Concord’s Climate Action Advisory Board Launched
On Wednesday, October 24, the Town of Concord’s new Climate Action Advisory Board was launched in an open meeting at the Town House. This Board was created to fulfill one of the provisions of (2017) Town Meeting Article 51, which called upon the Town to adopt an ambitious set of long-range energy goals.
Article 51 also called for the creation of the Sustainability Director position now filled by Kate Hanley and for hiring a consultant to work with her and the Climate Action Advisory Board on developing an operational plan for achieving the specified goals.
For a complete statement of the Select Board’s charge to the Climate Action Advisory Board, click here. The charge focuses on energy goals, but also includes advancing community-wide sustainability; researching and recommending energy and climate resilience tools and techniques; and coordinating with Town Committees and Boards, businesses and residents. The agenda for the first Board meeting on the 24th, which contains a list of the selected members, can be found here.
Municipal Vulnerability Preparedness in Concord
On May 29, 2018 the Town of Concord was awarded a $33,000 Climate Resiliency grant through the State’s Municipal Vulnerability Preparedness (MVP) Program. Concord is one of 82 towns receiving such grants, which are part of the Commonwealth’s effort to address climate resiliency.
This Grant enabled Concord to identify the Town’s vulnerabilities to climate change and to establish priorities for action through a Community Resilience Building MVP workshop involving diverse “stakeholders’ from town government and the community.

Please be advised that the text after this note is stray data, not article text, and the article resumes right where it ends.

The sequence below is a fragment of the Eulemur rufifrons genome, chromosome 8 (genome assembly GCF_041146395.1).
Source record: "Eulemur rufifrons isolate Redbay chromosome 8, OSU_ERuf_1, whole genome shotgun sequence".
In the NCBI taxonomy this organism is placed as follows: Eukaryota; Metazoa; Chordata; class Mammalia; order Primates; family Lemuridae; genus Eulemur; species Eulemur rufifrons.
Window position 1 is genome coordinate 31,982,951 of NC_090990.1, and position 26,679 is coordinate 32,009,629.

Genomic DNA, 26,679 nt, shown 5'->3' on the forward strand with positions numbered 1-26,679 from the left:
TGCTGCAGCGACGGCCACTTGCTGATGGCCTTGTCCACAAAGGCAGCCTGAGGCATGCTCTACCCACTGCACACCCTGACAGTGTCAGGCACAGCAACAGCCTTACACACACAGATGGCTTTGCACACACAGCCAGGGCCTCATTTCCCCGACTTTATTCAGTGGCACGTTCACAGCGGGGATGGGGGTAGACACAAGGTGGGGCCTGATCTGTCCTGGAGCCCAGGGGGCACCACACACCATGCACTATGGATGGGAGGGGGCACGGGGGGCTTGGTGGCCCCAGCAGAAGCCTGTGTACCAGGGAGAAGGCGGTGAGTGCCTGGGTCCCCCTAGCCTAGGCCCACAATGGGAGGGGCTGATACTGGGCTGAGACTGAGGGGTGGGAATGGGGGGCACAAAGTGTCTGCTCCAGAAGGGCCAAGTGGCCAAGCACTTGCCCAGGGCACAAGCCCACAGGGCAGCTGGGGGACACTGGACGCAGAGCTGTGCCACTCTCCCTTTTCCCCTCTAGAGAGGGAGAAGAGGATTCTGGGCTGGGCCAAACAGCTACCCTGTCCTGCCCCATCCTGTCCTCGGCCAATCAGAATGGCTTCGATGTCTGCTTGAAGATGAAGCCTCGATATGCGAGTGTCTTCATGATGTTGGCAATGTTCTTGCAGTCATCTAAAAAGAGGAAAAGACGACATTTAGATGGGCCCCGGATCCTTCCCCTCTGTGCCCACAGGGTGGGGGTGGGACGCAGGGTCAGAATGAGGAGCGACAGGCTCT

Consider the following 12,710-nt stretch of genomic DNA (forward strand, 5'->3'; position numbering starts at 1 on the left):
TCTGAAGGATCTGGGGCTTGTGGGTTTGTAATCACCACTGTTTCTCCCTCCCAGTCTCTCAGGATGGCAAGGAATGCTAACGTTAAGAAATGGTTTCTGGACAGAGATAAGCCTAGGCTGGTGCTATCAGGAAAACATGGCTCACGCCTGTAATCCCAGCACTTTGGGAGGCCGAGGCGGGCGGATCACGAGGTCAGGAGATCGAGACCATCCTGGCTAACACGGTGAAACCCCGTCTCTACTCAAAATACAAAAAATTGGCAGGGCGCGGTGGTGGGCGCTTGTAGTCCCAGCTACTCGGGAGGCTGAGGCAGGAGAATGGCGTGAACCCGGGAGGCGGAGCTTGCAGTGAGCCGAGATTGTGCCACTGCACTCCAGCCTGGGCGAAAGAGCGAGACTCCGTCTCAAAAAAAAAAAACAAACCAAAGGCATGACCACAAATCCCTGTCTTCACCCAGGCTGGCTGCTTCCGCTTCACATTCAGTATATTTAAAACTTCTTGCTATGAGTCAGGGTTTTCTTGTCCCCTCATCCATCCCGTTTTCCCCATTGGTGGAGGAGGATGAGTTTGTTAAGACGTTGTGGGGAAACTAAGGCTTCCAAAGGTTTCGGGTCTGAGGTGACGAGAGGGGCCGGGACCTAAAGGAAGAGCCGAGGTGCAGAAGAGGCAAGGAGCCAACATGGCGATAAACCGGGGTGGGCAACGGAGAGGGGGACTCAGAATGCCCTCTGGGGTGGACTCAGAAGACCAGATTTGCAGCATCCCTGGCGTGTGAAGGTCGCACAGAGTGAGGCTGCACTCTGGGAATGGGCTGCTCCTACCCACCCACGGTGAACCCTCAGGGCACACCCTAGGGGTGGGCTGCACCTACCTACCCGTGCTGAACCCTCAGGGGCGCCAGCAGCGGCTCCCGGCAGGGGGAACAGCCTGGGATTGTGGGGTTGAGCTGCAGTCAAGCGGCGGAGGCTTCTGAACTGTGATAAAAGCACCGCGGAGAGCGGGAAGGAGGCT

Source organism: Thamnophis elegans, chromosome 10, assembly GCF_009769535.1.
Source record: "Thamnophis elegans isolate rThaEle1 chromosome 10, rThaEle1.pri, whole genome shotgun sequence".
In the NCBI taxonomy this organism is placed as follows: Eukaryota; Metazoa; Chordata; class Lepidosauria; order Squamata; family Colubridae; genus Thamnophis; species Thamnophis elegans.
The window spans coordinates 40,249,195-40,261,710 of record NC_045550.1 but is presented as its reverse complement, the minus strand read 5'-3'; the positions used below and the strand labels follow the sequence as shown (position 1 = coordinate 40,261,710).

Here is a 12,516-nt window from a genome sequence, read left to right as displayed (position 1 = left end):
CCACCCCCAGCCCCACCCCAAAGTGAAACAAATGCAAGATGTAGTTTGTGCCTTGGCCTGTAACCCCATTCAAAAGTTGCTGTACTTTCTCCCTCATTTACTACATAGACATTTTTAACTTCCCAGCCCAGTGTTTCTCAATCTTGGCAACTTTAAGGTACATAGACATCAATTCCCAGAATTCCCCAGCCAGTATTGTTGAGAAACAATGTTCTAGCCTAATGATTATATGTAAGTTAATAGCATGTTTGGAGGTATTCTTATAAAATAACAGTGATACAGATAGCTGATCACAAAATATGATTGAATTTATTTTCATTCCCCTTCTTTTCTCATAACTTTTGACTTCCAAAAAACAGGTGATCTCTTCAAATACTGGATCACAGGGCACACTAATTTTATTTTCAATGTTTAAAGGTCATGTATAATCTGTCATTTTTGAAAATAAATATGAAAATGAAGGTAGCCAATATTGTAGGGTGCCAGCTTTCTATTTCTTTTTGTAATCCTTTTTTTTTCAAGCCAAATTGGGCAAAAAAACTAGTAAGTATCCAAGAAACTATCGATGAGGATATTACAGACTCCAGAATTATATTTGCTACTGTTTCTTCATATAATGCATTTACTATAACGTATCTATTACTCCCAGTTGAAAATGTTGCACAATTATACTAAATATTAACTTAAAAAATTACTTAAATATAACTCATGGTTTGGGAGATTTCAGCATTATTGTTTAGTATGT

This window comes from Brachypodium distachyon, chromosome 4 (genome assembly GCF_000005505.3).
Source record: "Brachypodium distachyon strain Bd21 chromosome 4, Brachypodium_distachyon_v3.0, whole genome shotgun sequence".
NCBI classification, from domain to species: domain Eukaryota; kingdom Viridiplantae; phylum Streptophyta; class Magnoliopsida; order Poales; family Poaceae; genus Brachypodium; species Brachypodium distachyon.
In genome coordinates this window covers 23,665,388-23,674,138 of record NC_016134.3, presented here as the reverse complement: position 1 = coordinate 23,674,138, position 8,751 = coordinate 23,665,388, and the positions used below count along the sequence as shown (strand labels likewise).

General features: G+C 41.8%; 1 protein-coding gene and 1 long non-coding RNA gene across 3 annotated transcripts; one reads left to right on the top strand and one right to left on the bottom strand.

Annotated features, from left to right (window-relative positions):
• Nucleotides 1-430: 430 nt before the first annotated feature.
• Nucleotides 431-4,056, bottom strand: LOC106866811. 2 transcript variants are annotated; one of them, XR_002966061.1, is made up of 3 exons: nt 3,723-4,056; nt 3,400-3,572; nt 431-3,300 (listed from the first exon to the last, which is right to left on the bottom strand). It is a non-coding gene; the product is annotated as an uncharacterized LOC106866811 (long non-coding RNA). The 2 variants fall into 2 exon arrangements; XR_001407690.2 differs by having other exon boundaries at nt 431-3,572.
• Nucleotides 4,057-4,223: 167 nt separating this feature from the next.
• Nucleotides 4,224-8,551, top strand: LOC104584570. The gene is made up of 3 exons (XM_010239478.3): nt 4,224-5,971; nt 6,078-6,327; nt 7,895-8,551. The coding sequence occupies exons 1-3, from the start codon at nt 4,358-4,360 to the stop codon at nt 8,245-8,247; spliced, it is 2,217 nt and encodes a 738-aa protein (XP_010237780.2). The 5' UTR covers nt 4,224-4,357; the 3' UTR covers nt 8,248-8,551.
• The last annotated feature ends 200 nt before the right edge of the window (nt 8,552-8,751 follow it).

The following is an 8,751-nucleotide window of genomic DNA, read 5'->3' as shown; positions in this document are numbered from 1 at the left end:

The results of the workshop were presented in a public “listening session” at Harvey Wheeler on October 30. If you missed it, a brief recap will be provided at ConcordCAN’s Sustainable Concord Coffee on Nov. 20, 7:30-9 am at HWCC. The Town is now eligible for a follow-up grant to support action on the identified priorities.
Nature-Based Solutions to the Climate Crisis
Given the dire predictions contained in the recent report of the International Panel on Climate Change (IPCC), it is hard to know whether there is still real hope of averting the most catastrophic consequences of climate change.
A recent article about “natural climate solutions” (NCS) published in in the Proceedings of the National Academy of Science (PNAS) offers significant hope. The article provides a comprehensive analysis of NCS solutions, including: large-scale conservation; land/soil restoration; and improved land management actions that increase carbon storage and/or avoid greenhouse gas emissions across global forests, wetlands, grasslands, and agricultural lands.
NCS could provide over a third of the cost-effective climate mitigation needed between now and 2030 to stabilize planetary warming to below 2 degrees Celsius. The combination of such solutions with aggressive fossil fuel emission reductions is seen as the only real hope for delivering on the Paris Climate Agreement. NCS can, at the same time, improve soil productivity, clean our air and water, and help us maintain biodiversity. To read the article – click here.